Imagine- you�re out pounding the pavement, jogging with Prefontaine-esque zeal, when suddenly a muscular 110kg powerhouse launches himself at you and crashes venomously into your chest. The force leaves you winded and bruised. As you hit the ground, the behemoth leaps on you, crushing your ribs under his weight, and then proceeds to lever himself off you by planting his palm on your face and informing you that you are the world�s biggest loser, before calmly jogging back 10 metres, to do the same to the next unfortunate jogger.
It�s a frightening scenario, and yet an old clich�. Rugby league fans instinctively realise that this is a league scenario used in an inappropriate context. This sort of example is sometimes used to justify league�s seedier side, by appearing to prove that even legitimate play would still equate to serious assault in the outside world. But, of course, this is flawed reasoning; most supporters realise that boundaries need to be set, and that certain behaviours are unacceptable. However, in recent times fans and the media have become divided on what behaviours are unacceptable, and what road rugby league should travel in disciplining perpetrators of foul play.
A number of fans and ex players have complained that referees are too quick to pounce on innocuous indiscretions. To quote Mark Geyer, �where is the reward now for a player who pulls off a bone-rattler? He�s either penalised or cautioned when seven out of 10 times, the tackle is perfectly cosha (sic)�. Interestingly, hardly a peep was heard in the defence of John Hopoate and Clint Newton when they went for big hits and appeared to, as Geyer puts it, �slip up a few inches too high�. The judiciary has also come under scrutiny for the regular stream of small bans for minor offences. These offences, such as careless high tackles, are the sort that many old-schoolers deem �just part of the game�. The abundance of suspensions may be a concern, but perhaps some people view the past with rose-tinted glasses. Legendary (or infamous) hard man Les Boyd may have been an 80s great, but he also copped two of the biggest suspensions of all time. Steve Bowden and Mark Broadhurst�s legendary 1981 brawl is regarded as an icon of old-school toughness, but Bowden was sent-off and copped a lengthy suspension, much like he would expect today.
One issue that fans on both sides agree on is the role of the referee. Somewhat paradoxically, send-offs have rarely been more rare than they are today. It also seems absurd that referees are not allowed to use the sin-bin to discipline players for relatively minor acts of foul play, when it is brief, to the point, and a genuine deterrent. A number of players sent off in recent years have not received further punishment*; but I do not think this proves that the referees got it wrong. In some cases, a send-off is a sufficient punishment, and shouldn�t be saved for only extreme instances of foul play.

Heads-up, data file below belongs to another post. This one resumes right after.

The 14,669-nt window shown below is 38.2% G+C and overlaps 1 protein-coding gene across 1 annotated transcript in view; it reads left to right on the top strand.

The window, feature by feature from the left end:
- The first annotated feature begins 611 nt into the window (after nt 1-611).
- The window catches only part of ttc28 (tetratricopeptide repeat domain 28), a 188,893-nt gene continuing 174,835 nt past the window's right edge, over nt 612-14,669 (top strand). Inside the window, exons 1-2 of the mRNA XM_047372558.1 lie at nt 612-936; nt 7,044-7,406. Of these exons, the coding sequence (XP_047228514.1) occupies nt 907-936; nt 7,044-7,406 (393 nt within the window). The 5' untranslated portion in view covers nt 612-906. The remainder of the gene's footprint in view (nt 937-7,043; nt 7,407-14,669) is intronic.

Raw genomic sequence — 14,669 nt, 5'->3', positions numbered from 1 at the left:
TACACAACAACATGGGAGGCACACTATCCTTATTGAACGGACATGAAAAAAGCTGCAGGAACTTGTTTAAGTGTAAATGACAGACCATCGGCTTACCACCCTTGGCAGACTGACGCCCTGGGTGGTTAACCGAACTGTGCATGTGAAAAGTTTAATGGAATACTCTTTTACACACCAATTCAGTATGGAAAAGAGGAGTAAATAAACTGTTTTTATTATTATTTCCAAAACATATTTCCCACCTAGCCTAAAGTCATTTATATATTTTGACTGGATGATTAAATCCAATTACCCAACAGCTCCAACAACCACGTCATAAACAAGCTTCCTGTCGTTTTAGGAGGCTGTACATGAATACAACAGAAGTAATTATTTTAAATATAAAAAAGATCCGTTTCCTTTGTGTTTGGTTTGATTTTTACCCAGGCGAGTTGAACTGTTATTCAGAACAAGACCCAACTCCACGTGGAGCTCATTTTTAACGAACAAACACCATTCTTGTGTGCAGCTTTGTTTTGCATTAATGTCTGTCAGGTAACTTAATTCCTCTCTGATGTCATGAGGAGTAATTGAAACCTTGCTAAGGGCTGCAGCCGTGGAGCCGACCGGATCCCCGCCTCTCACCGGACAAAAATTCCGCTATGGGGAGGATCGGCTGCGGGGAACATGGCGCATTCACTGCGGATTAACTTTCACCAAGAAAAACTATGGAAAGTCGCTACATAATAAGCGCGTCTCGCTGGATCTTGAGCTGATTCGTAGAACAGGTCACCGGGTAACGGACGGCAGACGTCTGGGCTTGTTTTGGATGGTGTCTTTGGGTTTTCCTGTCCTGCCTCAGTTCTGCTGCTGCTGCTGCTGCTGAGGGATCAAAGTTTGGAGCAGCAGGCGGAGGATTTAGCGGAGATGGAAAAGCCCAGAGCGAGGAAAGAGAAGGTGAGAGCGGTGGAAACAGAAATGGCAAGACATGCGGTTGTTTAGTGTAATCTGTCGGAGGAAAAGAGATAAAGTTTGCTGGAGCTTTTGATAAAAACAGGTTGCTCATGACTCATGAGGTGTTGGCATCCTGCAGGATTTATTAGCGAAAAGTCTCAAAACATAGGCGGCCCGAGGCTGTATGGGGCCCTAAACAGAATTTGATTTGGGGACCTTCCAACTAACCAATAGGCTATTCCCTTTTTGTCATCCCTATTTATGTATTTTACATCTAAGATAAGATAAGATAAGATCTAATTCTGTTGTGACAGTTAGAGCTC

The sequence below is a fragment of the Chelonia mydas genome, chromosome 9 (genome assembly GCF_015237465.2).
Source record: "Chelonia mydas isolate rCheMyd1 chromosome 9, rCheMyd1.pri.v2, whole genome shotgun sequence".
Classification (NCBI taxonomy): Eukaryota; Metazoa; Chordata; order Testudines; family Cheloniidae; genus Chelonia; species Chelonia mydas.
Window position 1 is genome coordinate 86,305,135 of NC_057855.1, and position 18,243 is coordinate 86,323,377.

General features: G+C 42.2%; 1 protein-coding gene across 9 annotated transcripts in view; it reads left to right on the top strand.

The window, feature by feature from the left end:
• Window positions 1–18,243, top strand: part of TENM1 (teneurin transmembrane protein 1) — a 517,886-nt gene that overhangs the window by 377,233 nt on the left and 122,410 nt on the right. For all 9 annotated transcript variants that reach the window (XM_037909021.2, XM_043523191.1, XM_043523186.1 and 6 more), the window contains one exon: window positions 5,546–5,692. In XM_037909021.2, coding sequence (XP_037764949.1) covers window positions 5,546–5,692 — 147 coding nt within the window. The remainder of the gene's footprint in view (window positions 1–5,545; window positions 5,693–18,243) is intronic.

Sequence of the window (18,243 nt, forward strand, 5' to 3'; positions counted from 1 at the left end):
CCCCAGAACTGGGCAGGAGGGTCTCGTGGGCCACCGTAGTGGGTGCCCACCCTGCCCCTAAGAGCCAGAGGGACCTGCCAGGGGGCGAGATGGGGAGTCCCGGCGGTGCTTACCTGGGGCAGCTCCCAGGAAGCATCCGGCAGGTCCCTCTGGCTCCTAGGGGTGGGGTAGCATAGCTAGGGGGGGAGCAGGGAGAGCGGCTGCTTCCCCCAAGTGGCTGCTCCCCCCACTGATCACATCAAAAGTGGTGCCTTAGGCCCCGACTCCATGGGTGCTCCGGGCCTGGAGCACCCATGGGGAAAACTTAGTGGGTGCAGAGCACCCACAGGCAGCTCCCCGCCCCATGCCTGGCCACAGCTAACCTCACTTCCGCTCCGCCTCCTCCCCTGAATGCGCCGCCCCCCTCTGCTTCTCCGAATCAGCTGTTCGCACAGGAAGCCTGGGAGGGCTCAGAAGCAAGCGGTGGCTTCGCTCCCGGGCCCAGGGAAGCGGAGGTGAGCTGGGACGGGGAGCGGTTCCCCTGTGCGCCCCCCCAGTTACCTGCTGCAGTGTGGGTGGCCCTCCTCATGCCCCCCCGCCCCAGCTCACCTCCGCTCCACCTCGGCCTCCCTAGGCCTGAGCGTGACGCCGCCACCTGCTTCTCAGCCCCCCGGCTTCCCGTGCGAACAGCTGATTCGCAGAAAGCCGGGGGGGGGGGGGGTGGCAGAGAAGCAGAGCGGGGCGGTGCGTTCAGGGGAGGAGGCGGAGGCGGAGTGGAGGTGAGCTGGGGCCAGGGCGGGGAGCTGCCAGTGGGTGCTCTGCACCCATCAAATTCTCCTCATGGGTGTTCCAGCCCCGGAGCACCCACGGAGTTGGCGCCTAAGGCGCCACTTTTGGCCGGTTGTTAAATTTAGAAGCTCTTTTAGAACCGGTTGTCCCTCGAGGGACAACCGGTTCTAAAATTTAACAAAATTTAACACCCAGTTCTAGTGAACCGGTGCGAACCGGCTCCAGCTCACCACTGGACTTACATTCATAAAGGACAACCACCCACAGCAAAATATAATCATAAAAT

Unfortunately, these arguments have become trite and boring. The opposing views are equally well known; we need to improve league�s image, make it faster and more entertaining, better for the fans, better for the kids, better for the NRL�s coffers, and so on. What is really necessary is a broader look at the culture rugby league should create. What role should niggly, rule-bending play have? Is it important? I would suggest that it is not. Cameras viewing the game from all angles are not going away, and a blind eye cannot be turned to any incident. In the English Premier League, a minimum 3-match ban is imposed on any player who deliberately strikes an opponent in the face, and as a result most fans consider such behaviour reckless and idiotic. Players in the NFL can be penalised for �unnecessary roughness�; even aggressively sledging an opposition player is not allowed. League fans may not wish to go this far, but the point remains; strictly and decisively enforce rules to clean up a sport, and after a period of time unnecessarily vigorous play will be considered unacceptable. Rugby league has gone too far down its current road to turn back. The game�s traditions must be upheld, but the more sordid side of its past should be left where it belongs, so that rugby league can be a palatable product for the general public, without losing any of the attributes that truly make it the greatest game of all.
Mark Geyer quotes from Rugby League Week, September 1 2004
*See Big League, April 21 2005
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